- 1A person who applies for a job or is nominated for election: candidates applying for this position should be computer-literate the Republican candidateMore example sentences
- He was an unsuccessful candidate in the general election and he came knocking at my door for my vote.
- I suppose that it was also a good year for many independent candidates in the general election.
- It is a chance for general election candidates to make a practical difference.
- 1.1A person taking an examination: doctoral candidates in literatureMore example sentences
- It also claims this will also permit it to return copies of marked scripts to schools and candidates.
- The writer is a doctoral candidate in Teacher Development at the University of Toronto.
- Examiners and candidates have to manage these hybrid discourses within their conversation.
- 1.2A person or thing regarded as suitable for or likely to receive a particular fate, treatment, or position: she was the perfect candidate for a biography a leading candidate for the title of New York’s ugliest buildingMore example sentences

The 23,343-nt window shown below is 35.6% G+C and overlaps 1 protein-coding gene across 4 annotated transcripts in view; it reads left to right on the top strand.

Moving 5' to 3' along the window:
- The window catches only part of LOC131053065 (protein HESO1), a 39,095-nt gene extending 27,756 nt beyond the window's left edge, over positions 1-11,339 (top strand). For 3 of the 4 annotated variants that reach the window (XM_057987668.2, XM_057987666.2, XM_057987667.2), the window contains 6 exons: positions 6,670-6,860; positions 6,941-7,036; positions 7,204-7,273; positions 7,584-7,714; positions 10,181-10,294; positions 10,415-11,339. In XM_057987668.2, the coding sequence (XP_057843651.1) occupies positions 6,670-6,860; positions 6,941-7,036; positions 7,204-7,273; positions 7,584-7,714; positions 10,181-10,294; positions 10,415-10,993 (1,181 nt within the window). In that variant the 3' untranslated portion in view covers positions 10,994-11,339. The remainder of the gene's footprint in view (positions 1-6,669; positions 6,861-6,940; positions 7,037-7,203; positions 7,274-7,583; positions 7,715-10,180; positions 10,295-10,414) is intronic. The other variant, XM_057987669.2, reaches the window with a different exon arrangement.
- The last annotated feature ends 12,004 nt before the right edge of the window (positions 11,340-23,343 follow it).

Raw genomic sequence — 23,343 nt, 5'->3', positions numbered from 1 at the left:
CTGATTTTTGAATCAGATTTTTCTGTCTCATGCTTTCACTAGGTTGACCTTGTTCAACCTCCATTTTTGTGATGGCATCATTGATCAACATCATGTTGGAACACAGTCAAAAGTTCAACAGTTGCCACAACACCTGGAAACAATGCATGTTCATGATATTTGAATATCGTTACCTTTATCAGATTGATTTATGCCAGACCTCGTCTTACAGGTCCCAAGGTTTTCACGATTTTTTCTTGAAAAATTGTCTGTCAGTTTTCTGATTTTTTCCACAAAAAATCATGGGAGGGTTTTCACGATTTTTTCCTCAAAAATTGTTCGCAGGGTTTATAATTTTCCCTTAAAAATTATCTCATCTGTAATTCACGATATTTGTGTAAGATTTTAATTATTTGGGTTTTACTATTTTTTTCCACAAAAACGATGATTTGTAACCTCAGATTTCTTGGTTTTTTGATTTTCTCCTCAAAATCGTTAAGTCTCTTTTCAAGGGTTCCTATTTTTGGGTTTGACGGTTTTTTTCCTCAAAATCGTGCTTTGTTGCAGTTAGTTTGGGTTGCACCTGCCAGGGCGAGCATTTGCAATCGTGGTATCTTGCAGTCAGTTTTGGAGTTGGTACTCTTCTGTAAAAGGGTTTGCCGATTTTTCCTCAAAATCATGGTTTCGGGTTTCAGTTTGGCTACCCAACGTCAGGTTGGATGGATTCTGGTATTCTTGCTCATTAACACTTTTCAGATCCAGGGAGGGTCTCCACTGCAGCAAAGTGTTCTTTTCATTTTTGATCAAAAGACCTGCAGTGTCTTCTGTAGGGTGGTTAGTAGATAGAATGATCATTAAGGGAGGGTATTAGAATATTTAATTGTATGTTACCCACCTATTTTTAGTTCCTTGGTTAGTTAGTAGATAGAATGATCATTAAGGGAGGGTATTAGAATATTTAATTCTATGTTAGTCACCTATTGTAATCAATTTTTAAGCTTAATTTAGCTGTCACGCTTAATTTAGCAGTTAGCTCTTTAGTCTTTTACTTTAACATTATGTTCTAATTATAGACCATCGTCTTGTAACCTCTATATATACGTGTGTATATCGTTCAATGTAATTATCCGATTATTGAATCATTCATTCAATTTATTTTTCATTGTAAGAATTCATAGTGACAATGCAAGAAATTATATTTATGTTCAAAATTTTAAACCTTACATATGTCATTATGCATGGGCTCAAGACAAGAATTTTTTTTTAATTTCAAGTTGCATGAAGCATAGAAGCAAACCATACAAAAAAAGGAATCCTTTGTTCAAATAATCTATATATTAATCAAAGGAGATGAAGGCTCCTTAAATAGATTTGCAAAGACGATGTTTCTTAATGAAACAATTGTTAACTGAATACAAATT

- Sildenafil was originally identified as a candidate for the treatment of angina.
- The young soft calf is a likely candidate for respiratory disease if mismanaged.
- Woods Snr, it has to be said, has never been a likely candidate for the diplomatic service.
- More example sentences
- She will need their cash - it can take tens of millions of dollars to bankroll a presidential candidacy.
- I first speculated on the possibility of his candidacy back in early October of last year.
- Potential candidates were asked to declare their candidacy by last night.
- (British )More example sentences
- He acknowledged that standing as an independent could effectively split the local party, with any members who backed his candidature facing automatic expulsion.
- On 25 June, however, Redwood confirmed his candidature.
- He announced his surprise candidature in August 2003, on NBC's Tonight show, eight weeks before the election.
Pronunciation: /-ˌCHo͝or, -CHər/noun
early 17th century: from Latin candidatus 'white-robed', also denoting a candidate for office (who traditionally wore a white toga), from candidus 'white'.